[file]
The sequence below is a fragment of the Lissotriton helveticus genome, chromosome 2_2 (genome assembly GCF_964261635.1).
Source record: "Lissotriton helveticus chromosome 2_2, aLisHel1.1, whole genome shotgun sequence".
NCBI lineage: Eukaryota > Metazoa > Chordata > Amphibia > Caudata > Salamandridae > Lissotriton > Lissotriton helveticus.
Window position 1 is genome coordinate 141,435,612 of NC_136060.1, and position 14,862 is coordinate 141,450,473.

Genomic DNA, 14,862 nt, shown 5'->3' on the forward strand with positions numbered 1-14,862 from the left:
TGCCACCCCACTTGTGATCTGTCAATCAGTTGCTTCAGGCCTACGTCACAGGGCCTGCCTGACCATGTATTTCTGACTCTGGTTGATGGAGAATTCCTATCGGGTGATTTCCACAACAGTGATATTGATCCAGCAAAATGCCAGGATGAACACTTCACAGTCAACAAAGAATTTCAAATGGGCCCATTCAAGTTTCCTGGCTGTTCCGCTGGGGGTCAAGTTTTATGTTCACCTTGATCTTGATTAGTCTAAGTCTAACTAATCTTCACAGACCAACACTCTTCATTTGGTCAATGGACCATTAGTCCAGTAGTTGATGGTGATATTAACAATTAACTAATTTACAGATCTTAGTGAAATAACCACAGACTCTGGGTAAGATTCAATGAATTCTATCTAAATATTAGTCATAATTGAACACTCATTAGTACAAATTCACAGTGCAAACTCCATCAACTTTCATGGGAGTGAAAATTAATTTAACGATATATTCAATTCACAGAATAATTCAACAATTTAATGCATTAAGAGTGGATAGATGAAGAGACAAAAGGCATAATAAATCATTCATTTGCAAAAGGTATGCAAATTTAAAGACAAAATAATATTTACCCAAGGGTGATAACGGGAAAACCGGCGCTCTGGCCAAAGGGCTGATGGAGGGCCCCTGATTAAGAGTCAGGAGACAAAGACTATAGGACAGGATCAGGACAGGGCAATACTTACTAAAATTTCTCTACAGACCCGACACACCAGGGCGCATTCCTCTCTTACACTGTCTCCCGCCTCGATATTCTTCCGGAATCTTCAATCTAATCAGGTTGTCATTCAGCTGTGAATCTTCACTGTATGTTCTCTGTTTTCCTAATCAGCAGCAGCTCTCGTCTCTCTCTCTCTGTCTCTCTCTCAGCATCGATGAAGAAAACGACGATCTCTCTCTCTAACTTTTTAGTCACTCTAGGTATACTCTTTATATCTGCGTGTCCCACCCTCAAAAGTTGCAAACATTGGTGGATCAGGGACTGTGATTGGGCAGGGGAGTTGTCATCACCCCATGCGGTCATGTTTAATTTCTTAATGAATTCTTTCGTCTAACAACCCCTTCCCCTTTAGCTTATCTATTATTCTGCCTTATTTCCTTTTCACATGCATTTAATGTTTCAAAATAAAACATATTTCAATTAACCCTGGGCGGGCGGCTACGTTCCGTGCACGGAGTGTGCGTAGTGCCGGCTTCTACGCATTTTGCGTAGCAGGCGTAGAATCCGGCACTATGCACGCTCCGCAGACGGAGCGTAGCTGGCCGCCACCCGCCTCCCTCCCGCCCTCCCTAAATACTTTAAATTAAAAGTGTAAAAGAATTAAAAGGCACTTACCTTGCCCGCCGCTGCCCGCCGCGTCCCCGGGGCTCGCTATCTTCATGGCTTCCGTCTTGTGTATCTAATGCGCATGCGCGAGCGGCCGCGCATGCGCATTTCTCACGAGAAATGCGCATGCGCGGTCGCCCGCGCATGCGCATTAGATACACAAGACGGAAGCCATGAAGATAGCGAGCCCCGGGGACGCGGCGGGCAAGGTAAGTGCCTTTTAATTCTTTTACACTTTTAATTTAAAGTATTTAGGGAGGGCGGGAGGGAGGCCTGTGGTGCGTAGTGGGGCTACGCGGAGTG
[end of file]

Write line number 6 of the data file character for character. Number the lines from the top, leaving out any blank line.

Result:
TGCCACCCCACTTGTGATCTGTCAATCAGTTGCTTCAGGCCTACGTCACAGGGCCTGCCTGACCATGTATTTCTGACTCTGGTTGATGGAGAATTCCTATCGGGTGATTTCCACAACAGTGATATTGATCCAGCAAAATGCCAGGATGAACACTTCACAGTCAACAAAGAATTTCAAATGGGCCCATTCAAGTTTCCTGGCTGTTCCGCTGGGGGTCAAGTTTTATGTTCACCTTGATCTTGATTAGTCTAAGTCTAACTAATCTTCACAGACCAACACTCTTCATTTGGTCAATGGACCATTAGTCCAGTAGTTGATGGTGATATTAACAATTAACTAATTTACAGATCTTAGTGAAATAACCACAGACTCTGGGTAAGATTCAATGAATTCTATCTAAATATTAGTCATAATTGAACACTCATTAGTACAAATTCACAGTGCAAACTCCATCAACTTTCATGGGAGTGAAAATTAATTTAACGATATATTCAATTCACAGAATAATTCAACAATTTAATGCATTAAGAGTGGATAGATGAAGAGACAAAAGGCATAATAAATCATTCATTTGCAAAAGGTATGCAAATTTAAAGACAAAATAATATTTACCCAAGGGTGATAACGGGAAAACCGGCGCTCTGGCCAAAGGGCTGATGGAGGGCCCCTGATTAAGAGTCAGGAGACAAAGACTATAGGACAGGATCAGGACAGGGCAATACTTACTAAAATTTCTCTACAGACCCGACACACCAGGGCGCATTCCTCTCTTACACTGTCTCCCGCCTCGATATTCTTCCGGAATCTTCAATCTAATCAGGTTGTCATTCAGCTGTGAATCTTCACTGTATGTTCTCTGTTTTCCTAATCAGCAGCAGCTCTCGTCTCTCTCTCTCTGTCTCTCTCTCAGCATCGATGAAGAAAACGACGATCTCTCTCTCTAACTTTTTAGTCACTCTAGGTATACTCTTTATATCTGCGTGTCCCACCCTCAAAAGTTGCAAACATTGGTGGATCAGGGACTGTGATTGGGCAGGGGAGTTGTCATCACCCCATGCGGTCATGTTTAATTTCTTAATGAATTCTTTCGTCTAACAACCCCTTCCCCTTTAGCTTATCTATTATTCTGCCTTATTTCCTTTTCACATGCATTTAATGTTTCAAAATAAAACATATTTCAATTAACCCTGGGCGGGCGGCTACGTTCCGTGCACGGAGTGTGCGTAGTGCCGGCTTCTACGCATTTTGCGTAGCAGGCGTAGAATCCGGCACTATGCACGCTCCGCAGACGGAGCGTAGCTGGCCGCCACCCGCCTCCCTCCCGCCCTCCCTAAATACTTTAAATTAAAAGTGTAAAAGAATTAAAAGGCACTTACCTTGCCCGCCGCTGCCCGCCGCGTCCCCGGGGCTCGCTATCTTCATGGCTTCCGTCTTGTGTATCTAATGCGCATGCGCGAGCGGCCGCGCATGCGCATTTCTCACGAGAAATGCGCATGCGCGGTCGCCCGCGCATGCGCATTAGATACACAAGACGGAAGCCATGAAGATAGCGAGCCCCGGGGACGCGGCGGGCAAGGTAAGTGCCTTTTAATTCTTTTACACTTTTAATTTAAAGTATTTAGGGAGGGCGGGAGGGAGGCCTGTGGTGCGTAGTGGGGCTACGCGGAGTG